A sorry sign of the times
I was a woman on a mission. Armed with my business cards I was on house visits in Tarxien, a locality in my constituency. It was 11am and I was targeting families who would be at home at this hour of the day. The house I was knocking on was a familiar terraced house and the owner was well known to me being of the same age group and having both studied at the same school.
We exchanged pleasentries, caught up on news and I firmly turned down her insistence ofa coffee.
The woman I was visiting assured me of her voting intentions and we spent the next 15 minutes discussing the local scene and the prospects of her children’s future. Throughout this entire time her 18-year-old son had not lifted his eyes or his fingers from his laptop choosing to ignore my presence from the moment I entered his mother’s kitchen.
I am no stranger to teenagers’ moods, or awkwardness but the sabotage was no generation gap but the ultimate electronic distraction – Facebook!
When his mother and I were his age keeping in touch with friends after school was a veritable task. Yet, I nurture to this very day friendships sealed at primary school age.
Keeping up to date with news was solely restricted to watching the 6pm news on national TV and the only international flavour was provided by the Italian channels. Things certainly have changed and I applaud and welcome changes which the digital world has brought us.
However, I could not help wondering at the irony of the manifestation of this youngster’s enthusiasm for politics. Hearing my passionate rendition of my party’s plan for further consolidating the work prospects for youths, he quickly abandoned his mindless surfing of Facebook and logged on to Partit Nazzjonalista’s profile page.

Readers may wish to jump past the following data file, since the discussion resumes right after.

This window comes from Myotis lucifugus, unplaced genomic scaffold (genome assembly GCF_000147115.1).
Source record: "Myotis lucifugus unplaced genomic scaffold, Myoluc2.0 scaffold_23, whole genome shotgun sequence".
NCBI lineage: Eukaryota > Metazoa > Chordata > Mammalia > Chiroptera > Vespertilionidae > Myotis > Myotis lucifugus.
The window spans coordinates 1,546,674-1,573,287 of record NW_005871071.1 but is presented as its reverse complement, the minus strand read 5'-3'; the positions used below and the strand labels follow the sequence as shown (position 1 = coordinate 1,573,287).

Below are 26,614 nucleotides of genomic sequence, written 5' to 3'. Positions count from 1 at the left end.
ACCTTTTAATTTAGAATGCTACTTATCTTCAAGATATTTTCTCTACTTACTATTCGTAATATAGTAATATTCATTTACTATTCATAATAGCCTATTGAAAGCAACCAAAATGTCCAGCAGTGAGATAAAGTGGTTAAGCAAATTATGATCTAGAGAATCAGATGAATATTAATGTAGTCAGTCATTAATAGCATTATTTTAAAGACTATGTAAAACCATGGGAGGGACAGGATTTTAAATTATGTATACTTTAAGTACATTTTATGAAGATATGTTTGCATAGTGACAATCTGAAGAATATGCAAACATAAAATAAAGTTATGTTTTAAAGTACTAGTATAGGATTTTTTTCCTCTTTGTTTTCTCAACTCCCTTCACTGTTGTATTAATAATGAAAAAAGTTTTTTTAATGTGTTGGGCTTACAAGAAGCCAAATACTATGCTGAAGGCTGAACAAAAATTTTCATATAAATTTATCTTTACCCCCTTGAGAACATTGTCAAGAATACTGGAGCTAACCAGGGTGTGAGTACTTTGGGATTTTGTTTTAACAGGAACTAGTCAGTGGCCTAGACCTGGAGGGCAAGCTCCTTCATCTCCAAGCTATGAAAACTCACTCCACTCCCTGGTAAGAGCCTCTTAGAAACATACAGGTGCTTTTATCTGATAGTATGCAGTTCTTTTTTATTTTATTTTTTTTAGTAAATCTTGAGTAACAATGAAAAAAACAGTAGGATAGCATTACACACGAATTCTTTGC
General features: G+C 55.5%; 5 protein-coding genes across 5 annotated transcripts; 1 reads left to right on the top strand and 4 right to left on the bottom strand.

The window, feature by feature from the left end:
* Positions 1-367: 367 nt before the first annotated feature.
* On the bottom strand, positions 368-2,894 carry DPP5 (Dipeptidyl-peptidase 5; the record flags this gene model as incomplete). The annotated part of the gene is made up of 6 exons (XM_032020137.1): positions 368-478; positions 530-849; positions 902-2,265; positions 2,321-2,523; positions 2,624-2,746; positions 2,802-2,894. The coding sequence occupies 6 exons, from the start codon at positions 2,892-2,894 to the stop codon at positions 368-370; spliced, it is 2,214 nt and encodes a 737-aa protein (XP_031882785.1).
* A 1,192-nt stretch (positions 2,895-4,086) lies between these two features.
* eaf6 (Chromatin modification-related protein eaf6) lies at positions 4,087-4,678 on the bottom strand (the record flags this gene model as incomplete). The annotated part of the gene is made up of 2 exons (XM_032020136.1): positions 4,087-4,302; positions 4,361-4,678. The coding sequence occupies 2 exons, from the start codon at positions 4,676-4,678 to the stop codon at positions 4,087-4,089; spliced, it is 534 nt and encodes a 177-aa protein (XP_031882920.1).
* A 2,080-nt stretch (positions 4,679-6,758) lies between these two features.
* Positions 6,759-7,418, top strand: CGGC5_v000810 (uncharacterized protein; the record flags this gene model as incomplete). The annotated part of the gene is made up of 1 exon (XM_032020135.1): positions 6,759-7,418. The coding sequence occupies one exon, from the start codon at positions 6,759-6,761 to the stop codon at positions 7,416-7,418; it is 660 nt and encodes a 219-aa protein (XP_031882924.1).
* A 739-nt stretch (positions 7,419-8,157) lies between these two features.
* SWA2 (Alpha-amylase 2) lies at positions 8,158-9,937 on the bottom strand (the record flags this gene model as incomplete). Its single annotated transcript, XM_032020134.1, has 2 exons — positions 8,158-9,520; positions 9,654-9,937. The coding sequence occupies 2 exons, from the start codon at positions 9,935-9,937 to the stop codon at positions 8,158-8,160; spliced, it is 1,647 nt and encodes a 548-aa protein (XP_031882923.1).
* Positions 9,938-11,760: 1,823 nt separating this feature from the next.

I was seated no more than two metres from him in his very own kitchen and not only had he still not shown the least inclination to acknowledge my existence but it seemed that he would rather download facts from Facebook rather than hearing them first hand directly from the horse’s mouth.
What’s on your mind? Facebook encourages us to share our thoughts and feelings in a public forum. All sorts of messages are posted with users changing their status with military regularity.
Some messages attract no more than a modicum of interest while others solicit more responses, both positive and negative. No doubt it is a platform which brings people together and is a convenient way of instantly conveying news feeds to a network of friends.
My problem with Facebook lies not with its use or its applications but with users allowing it to substitute personal intercommunication. Facebook helps us enhance our relationships but should not be used as a means to avoid direct conversation.
All too often I have heard parents moan the fact that their children are on 24 hour PC duty and only drag themselves away when either the fridge or nature calls. While I am sorry to say that this just won’t do! When I was growing up it was considered basic courtesy to switch off the TV and give your full attention to a guest in the house, whether she was interesting or not. Was this our choice?
No, it was instilled in us by our parents who demanded from us a sense of discipline, respect and taught us that socially correct behaviour meant listening and appreciating even when something else was screaming for our attention.
So I tend to believe that whether it’s TV, music, a good book or Facebook, the problem lies not with the actual distraction but with the fact that we have allowed our children to grow up without boundaries and parameters.
Facebook often comes under fire as parents and educators criticise its overuse. What should be considered instead is an overindulgent way of raising our children which has led to a decrease of personal skills such as moderation and self control. Can we reach a gold mean? Possibly I’ll just check with my Facebook friends about this.